There are many stories of the death of Finn McCool. Like King Arthur, many traditions believe that Finn McCool is not dead but simply resting with the rest of the Fianna in a cave, somewhere in the Sheebeg and Sheemore hills. The tribe and its leader will only wake up when the Dord Fiann, the hunting horn of the tribe, is blown three times, to defend Ireland in its darkest hour.
Another account written by the poet Cineadhúa Hartacáin talks about how Finn was killed by Aiclech mac Dubdrenn in a battle in County Meath in eastern Ireland. Defeated in battle, the legendary warrior was beheaded and his warriors scattered.
Yet another account claims that the warrior lived till old age and died while jumping the river Boyne, where he had caught the famous salmon many years before. Slipping, he accidentally banged his head on a rock and drowned. His body was carried downstream to Aiclech, who cut off his head to confirm he was dead.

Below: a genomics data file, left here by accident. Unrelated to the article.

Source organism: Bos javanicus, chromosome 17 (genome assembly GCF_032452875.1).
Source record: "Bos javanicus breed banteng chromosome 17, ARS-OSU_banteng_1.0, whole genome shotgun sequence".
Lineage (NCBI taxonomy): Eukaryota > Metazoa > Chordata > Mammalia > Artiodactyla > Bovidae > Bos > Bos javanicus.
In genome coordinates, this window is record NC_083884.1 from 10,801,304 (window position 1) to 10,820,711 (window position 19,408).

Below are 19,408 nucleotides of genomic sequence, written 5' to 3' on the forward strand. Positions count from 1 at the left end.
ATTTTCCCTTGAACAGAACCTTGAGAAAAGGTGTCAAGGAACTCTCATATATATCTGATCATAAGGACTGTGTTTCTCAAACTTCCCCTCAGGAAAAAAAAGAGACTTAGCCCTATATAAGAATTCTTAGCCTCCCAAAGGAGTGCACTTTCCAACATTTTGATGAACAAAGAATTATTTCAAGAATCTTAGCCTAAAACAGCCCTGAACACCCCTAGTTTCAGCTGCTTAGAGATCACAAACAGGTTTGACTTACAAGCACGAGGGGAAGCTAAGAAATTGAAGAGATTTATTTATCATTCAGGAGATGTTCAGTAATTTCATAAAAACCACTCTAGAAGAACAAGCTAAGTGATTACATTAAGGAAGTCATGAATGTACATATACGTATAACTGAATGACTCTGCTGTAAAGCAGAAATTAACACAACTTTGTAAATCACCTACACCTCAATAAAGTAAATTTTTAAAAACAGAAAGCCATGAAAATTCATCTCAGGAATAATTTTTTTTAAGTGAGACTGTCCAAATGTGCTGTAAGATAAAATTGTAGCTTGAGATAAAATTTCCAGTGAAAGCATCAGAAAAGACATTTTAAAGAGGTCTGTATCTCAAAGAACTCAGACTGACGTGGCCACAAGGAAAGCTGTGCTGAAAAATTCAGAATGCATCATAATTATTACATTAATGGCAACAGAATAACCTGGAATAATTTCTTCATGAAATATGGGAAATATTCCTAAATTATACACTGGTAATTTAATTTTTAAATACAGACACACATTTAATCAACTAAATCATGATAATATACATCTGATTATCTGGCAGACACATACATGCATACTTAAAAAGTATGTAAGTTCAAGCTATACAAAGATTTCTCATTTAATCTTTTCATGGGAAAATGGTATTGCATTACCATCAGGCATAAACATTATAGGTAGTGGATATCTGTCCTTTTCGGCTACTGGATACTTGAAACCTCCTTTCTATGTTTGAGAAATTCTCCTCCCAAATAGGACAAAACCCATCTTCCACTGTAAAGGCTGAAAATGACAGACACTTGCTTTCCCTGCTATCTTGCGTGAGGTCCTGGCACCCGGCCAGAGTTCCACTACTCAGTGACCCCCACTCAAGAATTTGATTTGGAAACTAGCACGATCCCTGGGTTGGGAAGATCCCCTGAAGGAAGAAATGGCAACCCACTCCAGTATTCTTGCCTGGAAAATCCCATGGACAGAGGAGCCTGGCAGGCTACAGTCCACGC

There are many more stories and traditions about this great warrior and hunter, and the companions who travelled with him. Whatever the truth behind them, Finn McCool’s legendary adventures offer a tantalizing glimpse into Irish history.
Many of the stories of Finn McCool also made their way into later Arthurian traditions. The secret tryst between Finn’s parents, the education by druids, and even the stories of his eternal slumber until his country needs him: all were recycled into tales of King Arthur.
Much of the world the man lived in has been lost to time. But with these stories and with the magnificent Giant’s Causeway to serve as a reminder, at least one link to the past, about which so much has been forgotten, remains unbroken.
Top Image: Many of the stories about Finn McCool also appear in Arthurian legend. Source: Dimart_Graphics / Adobe Stock.
By Bipin Dimri